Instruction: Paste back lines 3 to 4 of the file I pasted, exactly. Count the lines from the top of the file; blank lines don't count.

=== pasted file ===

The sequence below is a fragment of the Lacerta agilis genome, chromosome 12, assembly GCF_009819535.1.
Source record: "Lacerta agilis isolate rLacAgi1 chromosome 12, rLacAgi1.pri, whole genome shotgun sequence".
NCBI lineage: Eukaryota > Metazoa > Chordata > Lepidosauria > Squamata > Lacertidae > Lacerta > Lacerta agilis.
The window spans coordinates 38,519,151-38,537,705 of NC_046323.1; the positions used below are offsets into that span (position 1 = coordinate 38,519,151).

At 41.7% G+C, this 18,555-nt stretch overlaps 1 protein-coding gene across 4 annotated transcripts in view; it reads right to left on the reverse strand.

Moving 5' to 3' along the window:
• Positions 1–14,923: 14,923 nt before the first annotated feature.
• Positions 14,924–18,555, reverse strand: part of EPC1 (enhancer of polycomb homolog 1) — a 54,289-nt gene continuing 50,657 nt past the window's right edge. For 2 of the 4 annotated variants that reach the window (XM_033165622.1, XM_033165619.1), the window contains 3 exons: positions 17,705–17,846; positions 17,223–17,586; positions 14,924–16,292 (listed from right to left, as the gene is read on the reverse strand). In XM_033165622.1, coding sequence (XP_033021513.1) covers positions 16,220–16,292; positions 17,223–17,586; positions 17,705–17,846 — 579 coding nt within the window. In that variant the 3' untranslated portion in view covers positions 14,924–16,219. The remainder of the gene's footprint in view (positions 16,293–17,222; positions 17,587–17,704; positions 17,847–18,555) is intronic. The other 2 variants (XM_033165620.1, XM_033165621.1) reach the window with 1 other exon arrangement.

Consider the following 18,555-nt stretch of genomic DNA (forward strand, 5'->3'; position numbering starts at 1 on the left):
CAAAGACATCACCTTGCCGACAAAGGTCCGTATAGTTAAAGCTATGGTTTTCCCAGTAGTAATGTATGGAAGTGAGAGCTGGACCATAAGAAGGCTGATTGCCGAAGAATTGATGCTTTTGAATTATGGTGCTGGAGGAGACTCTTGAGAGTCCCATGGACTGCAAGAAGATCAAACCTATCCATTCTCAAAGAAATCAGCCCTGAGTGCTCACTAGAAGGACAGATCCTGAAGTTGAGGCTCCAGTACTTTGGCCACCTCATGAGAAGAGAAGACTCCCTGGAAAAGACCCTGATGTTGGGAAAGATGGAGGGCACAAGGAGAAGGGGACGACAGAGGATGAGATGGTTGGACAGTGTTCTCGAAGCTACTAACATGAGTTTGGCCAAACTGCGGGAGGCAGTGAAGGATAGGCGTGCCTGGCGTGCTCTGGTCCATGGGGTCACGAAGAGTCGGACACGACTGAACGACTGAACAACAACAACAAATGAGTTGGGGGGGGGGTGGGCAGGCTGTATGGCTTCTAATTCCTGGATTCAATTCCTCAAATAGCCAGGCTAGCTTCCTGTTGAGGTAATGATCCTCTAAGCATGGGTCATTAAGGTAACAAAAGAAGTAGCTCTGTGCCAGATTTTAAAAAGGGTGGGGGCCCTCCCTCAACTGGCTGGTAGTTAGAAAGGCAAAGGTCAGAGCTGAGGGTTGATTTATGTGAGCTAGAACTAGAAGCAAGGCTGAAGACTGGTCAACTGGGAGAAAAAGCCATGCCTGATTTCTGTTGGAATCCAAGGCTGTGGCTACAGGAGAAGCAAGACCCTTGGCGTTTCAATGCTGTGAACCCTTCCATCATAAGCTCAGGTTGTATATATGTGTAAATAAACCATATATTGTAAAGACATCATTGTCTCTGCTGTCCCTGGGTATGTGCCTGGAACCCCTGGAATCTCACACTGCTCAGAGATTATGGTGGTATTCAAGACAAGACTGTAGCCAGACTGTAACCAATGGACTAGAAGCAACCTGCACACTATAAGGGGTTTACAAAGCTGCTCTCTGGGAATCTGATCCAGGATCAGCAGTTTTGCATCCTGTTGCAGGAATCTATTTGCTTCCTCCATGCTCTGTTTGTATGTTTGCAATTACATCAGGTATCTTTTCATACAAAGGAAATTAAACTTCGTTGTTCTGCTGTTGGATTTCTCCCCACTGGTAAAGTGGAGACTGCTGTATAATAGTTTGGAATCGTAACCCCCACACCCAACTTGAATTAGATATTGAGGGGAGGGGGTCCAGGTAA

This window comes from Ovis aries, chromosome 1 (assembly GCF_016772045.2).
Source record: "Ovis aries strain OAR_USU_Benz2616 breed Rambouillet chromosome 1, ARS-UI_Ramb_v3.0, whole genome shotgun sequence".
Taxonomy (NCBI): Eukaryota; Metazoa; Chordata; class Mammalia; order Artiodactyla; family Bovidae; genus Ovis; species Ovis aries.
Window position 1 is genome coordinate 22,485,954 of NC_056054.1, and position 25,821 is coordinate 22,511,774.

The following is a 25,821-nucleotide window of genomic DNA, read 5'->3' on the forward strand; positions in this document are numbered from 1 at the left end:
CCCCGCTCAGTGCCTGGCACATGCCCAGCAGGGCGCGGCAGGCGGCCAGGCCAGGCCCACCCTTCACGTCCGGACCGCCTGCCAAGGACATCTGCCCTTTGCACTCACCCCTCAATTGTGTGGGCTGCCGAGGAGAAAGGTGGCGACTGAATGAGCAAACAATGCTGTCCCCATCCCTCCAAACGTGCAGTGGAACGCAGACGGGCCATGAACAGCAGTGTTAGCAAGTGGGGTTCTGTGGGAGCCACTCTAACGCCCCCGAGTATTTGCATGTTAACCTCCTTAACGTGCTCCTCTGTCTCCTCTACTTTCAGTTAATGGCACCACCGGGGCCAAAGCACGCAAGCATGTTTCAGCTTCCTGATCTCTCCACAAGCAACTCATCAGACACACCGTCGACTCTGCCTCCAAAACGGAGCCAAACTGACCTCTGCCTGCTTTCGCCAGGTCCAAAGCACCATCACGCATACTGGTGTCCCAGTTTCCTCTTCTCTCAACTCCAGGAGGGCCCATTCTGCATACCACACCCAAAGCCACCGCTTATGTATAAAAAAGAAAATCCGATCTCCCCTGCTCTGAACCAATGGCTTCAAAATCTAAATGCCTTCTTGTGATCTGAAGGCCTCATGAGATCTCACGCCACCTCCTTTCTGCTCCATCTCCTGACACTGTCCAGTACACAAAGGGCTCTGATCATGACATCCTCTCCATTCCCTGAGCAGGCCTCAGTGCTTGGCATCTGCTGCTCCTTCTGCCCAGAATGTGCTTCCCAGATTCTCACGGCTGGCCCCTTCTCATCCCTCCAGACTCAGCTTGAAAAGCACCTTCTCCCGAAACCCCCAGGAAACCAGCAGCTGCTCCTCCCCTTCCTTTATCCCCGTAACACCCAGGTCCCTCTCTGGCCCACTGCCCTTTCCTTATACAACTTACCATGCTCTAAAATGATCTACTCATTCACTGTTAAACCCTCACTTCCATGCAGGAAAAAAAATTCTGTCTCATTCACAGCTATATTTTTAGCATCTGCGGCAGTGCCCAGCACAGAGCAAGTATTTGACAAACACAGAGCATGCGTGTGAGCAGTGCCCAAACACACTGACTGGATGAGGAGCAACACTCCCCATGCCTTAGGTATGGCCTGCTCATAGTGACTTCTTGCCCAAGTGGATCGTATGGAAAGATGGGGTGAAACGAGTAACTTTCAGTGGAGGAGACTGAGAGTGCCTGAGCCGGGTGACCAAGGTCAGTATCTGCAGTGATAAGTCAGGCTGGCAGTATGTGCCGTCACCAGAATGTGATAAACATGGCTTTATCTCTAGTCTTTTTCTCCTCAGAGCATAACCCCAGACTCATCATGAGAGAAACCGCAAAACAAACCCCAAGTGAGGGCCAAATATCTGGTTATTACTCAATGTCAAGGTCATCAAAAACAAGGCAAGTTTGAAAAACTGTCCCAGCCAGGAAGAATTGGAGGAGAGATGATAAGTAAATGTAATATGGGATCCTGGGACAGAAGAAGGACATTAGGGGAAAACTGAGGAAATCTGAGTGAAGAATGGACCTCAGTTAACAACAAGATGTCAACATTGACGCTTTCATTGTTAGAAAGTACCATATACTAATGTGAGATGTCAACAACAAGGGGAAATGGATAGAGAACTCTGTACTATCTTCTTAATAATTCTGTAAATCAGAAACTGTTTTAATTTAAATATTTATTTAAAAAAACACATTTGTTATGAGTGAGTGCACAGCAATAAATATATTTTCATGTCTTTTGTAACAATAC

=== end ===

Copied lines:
NCBI lineage: Eukaryota > Metazoa > Chordata > Lepidosauria > Squamata > Lacertidae > Lacerta > Lacerta agilis.
The window spans coordinates 38,519,151-38,537,705 of NC_046323.1; the positions used below are offsets into that span (position 1 = coordinate 38,519,151).